Not quite in order

  • 14/05/1997

Not quite in order Bichhri: where the earth bleeds
People's protests had forced the closure of Bichhri's polluting industries. The court's intervention, which was late in coming, has not helped much, Bichhri remains the same

IN BICHHRI, a nondescript village near Udaipur in Rajasthan, tile wells contain, instead of clear water, a brownish cocktail of iron, gypsum, H-acid and other pollutants - 'Coca-Cola', as local farmers call it. The highly acidic contaminant corrodes the rock walls of the wells and seeps into the surrounding areas. Bichhri's woes began in 1988 with the mergence of the Silver Chemicals factory, set up by an industrialist from Mumbai to manufacture H-acid, a naphthalene-based dye intermediate. A few months later, villagers found their well-water turning brownish-red due to seepage of effluents from the unit. The H-acid sludge had been dumped on bare ground and chemicals from the sludge had seeped into groundwater (Down To Earth, Vol 4, No 23).

Bichhri turned out to be a unique case, where public protests forced the district administration to order the closure of the factory on January 3, 1989, for 60 days - well before the Supreme Court (SC) came into the picture. But the closure did not end the villagers' troubles. Studies done for the Centre for Science and Environment (CSE) by the Aligarh and Roorkee universities, aided by the ministry of environment and forests (MEF), showed that groundwater aquifers and at least 90 wells were polluted. Follow-up studies pointed out that rains did not dilute the pollutants in any substantial measure.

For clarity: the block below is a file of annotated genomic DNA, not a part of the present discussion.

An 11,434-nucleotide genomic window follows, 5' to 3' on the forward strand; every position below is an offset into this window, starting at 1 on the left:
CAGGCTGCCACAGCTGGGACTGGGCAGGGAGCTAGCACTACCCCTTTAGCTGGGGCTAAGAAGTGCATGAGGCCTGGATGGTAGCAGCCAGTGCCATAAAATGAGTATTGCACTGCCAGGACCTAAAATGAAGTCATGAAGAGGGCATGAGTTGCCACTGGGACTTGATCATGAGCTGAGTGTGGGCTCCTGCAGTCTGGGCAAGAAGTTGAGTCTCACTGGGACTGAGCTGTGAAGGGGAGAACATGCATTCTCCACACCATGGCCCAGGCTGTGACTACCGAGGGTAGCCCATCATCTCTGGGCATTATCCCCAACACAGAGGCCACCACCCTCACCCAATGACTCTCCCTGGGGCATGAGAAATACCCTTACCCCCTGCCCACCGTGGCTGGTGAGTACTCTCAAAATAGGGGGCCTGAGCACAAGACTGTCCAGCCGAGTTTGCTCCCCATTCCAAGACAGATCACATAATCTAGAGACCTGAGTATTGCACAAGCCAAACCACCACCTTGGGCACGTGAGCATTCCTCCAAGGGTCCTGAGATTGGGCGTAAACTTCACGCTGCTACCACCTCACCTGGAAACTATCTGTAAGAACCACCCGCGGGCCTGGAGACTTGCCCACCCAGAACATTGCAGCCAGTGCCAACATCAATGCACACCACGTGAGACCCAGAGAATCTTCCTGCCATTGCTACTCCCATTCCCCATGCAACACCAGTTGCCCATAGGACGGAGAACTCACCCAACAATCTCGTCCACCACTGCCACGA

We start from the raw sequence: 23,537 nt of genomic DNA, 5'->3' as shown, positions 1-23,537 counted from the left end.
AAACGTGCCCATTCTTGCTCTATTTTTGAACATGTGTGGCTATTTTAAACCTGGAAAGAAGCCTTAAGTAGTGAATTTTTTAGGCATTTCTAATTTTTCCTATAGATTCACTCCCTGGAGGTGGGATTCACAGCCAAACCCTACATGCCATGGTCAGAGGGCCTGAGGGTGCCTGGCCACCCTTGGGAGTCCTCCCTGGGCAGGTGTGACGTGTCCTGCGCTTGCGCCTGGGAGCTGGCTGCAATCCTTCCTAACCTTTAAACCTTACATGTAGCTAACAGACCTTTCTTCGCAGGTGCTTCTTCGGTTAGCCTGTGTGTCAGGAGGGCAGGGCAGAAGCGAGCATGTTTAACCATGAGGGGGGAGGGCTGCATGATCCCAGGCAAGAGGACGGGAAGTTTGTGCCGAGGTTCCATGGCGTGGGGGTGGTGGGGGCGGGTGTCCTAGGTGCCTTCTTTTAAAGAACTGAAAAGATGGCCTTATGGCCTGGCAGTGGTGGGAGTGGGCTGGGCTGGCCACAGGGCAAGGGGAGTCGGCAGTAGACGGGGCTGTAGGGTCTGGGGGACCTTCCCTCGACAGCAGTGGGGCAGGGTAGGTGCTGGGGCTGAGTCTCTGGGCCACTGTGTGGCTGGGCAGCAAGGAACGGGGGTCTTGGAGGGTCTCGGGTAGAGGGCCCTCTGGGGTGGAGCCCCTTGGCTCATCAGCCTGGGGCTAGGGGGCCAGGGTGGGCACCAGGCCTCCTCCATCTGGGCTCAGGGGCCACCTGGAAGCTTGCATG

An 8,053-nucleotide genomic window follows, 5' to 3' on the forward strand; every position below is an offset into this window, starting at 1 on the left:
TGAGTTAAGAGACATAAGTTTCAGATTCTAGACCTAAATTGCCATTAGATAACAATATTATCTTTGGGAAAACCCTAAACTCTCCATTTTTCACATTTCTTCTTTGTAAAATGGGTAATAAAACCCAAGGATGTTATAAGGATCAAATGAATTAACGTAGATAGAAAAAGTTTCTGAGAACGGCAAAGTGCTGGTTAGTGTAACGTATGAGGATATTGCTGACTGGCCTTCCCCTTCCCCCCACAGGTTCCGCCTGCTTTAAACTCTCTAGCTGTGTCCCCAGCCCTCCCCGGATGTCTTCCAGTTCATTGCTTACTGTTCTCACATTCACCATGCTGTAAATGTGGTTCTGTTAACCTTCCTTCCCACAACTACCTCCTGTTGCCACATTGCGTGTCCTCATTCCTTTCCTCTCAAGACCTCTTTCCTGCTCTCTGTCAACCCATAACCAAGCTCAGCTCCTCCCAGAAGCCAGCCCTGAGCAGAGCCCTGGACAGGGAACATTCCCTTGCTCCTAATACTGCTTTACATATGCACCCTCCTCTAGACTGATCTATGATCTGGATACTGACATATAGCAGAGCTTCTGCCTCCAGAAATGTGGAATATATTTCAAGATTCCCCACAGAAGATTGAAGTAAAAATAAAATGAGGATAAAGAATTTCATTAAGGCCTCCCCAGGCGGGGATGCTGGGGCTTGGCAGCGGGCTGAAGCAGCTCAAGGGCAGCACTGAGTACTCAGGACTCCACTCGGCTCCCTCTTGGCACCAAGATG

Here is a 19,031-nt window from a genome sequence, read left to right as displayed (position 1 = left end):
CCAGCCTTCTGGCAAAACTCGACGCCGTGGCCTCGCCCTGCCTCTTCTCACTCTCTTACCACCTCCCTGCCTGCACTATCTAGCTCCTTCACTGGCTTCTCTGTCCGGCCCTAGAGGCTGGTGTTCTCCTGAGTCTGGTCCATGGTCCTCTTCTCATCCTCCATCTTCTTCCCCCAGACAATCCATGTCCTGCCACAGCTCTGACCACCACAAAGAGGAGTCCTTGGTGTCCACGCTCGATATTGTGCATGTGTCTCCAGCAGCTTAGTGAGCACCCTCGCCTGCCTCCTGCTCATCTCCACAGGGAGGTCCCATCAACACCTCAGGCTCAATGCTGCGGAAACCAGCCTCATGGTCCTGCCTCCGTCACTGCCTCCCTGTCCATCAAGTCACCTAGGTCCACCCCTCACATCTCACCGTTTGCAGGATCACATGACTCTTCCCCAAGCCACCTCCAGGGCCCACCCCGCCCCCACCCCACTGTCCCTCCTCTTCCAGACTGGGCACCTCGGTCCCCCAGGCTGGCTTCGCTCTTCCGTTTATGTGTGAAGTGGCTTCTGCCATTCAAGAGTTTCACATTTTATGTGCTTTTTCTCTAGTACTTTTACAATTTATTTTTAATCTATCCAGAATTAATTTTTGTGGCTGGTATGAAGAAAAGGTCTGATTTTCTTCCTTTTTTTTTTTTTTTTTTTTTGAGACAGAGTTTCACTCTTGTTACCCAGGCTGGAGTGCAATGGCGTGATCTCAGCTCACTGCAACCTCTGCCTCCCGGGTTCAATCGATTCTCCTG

The villagers gave a memorandum to Prime Minister Rajiv Gandhi in 1989, and the state government was ordered to conduct a detailed inquiry. In October 1989, a public interest litigation (PIL) was filed in the SC by the Delhi-based Indian Council for Enviro-Legal Action. The court passed its judgment on February 13, 1996.

The judgment
"Rogue industries" was the SC's nomenclature for the polluters of Bichhri. The principle of absolute liability was applied - that is, when an enterprise is engaged in a hazardous or inherently dangerous industry, which poses a potential threat to the health and safety of persons either working in or residing in the surrounding areas of the factory, it owes an absolute and non-delegatable duty to the community to ensure that no harm results to anyone as a result of this activity. If any harm does occur, the enterprise must be held liable to compensate for it. The court's directions were as follows: